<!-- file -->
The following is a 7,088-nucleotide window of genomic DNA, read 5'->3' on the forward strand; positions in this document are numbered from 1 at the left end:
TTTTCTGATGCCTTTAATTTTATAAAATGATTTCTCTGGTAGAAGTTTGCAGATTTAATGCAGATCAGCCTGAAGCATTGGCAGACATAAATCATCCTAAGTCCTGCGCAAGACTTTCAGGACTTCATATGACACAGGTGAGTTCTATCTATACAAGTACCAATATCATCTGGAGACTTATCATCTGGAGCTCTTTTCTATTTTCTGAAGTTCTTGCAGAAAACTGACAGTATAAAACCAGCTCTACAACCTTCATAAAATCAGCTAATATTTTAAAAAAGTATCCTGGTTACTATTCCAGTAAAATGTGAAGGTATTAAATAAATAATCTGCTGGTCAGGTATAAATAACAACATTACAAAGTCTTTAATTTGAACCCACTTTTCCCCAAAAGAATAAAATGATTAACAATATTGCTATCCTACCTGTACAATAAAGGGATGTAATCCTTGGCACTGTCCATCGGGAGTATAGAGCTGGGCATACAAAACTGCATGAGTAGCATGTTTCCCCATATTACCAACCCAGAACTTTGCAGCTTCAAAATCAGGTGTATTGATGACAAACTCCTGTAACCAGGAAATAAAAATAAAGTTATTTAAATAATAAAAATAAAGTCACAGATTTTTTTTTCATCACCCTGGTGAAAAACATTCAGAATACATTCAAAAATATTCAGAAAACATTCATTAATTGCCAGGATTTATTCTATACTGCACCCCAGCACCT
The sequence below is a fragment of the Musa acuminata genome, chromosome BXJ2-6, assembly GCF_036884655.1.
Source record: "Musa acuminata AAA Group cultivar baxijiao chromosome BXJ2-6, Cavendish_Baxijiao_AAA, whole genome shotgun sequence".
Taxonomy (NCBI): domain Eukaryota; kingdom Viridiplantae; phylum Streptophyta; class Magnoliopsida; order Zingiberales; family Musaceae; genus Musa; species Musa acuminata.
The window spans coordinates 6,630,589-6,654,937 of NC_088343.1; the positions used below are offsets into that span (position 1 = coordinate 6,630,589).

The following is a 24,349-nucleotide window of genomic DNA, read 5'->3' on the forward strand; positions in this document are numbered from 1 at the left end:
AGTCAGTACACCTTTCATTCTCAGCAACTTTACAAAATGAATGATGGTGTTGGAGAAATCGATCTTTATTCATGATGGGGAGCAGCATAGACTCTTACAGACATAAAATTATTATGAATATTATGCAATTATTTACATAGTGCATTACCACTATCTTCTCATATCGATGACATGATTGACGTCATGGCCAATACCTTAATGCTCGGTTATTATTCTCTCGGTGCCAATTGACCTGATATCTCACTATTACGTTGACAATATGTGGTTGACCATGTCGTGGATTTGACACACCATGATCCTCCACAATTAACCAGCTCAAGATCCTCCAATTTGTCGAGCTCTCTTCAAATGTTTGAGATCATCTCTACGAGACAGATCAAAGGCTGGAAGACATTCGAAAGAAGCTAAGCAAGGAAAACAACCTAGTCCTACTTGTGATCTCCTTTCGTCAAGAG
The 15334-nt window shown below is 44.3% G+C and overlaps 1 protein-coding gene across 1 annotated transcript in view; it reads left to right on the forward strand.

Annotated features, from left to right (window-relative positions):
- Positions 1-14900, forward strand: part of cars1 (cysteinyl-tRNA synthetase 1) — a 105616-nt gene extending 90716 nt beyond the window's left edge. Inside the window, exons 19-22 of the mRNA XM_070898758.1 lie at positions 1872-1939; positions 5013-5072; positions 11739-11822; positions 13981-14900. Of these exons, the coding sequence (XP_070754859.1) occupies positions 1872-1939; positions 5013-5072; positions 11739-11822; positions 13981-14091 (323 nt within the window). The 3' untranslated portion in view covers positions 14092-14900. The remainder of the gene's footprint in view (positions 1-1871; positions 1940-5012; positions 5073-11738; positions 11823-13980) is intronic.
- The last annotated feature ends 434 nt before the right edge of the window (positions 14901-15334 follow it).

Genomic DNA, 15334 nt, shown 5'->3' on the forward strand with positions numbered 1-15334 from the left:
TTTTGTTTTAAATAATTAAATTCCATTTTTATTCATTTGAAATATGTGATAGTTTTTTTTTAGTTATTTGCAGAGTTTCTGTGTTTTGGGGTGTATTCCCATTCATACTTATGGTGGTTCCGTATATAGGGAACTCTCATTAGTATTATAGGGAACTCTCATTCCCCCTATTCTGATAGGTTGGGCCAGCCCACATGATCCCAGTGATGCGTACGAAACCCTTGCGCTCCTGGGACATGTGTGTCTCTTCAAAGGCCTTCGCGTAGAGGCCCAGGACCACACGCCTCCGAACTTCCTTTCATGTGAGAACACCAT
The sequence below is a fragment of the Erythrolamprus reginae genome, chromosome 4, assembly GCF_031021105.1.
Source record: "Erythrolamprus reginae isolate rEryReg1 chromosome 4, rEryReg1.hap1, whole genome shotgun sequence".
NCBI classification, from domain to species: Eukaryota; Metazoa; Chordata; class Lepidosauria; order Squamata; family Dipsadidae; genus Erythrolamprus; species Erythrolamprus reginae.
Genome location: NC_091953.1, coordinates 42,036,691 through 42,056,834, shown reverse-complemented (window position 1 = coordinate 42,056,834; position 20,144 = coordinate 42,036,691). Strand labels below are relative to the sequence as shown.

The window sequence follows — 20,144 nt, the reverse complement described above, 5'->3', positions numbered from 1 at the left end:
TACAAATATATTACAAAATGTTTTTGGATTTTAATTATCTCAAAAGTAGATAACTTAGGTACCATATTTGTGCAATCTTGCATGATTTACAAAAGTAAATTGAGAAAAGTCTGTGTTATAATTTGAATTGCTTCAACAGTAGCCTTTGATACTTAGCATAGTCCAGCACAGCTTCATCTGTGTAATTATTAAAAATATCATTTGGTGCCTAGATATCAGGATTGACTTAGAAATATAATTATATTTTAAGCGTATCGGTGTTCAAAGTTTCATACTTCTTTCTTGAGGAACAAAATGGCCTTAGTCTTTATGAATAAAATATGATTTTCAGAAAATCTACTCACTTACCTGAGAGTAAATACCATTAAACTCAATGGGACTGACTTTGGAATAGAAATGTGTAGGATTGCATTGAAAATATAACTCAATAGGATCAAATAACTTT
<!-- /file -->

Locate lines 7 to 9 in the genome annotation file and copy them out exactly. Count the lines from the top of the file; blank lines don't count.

The following is a 24,349-nucleotide window of genomic DNA, read 5'->3' on the forward strand; positions in this document are numbered from 1 at the left end:
AGTCAGTACACCTTTCATTCTCAGCAACTTTACAAAATGAATGATGGTGTTGGAGAAATCGATCTTTATTCATGATGGGGAGCAGCATAGACTCTTACAGACATAAAATTATTATGAATATTATGCAATTATTTACATAGTGCATTACCACTATCTTCTCATATCGATGACATGATTGACGTCATGGCCAATACCTTAATGCTCGGTTATTATTCTCTCGGTGCCAATTGACCTGATATCTCACTATTACGTTGACAATATGTGGTTGACCATGTCGTGGATTTGACACACCATGATCCTCCACAATTAACCAGCTCAAGATCCTCCAATTTGTCGAGCTCTCTTCAAATGTTTGAGATCATCTCTACGAGACAGATCAAAGGCTGGAAGACATTCGAAAGAAGCTAAGCAAGGAAAACAACCTAGTCCTACTTGTGATCTCCTTTCGTCAAGAG
The 15334-nt window shown below is 44.3% G+C and overlaps 1 protein-coding gene across 1 annotated transcript in view; it reads left to right on the forward strand.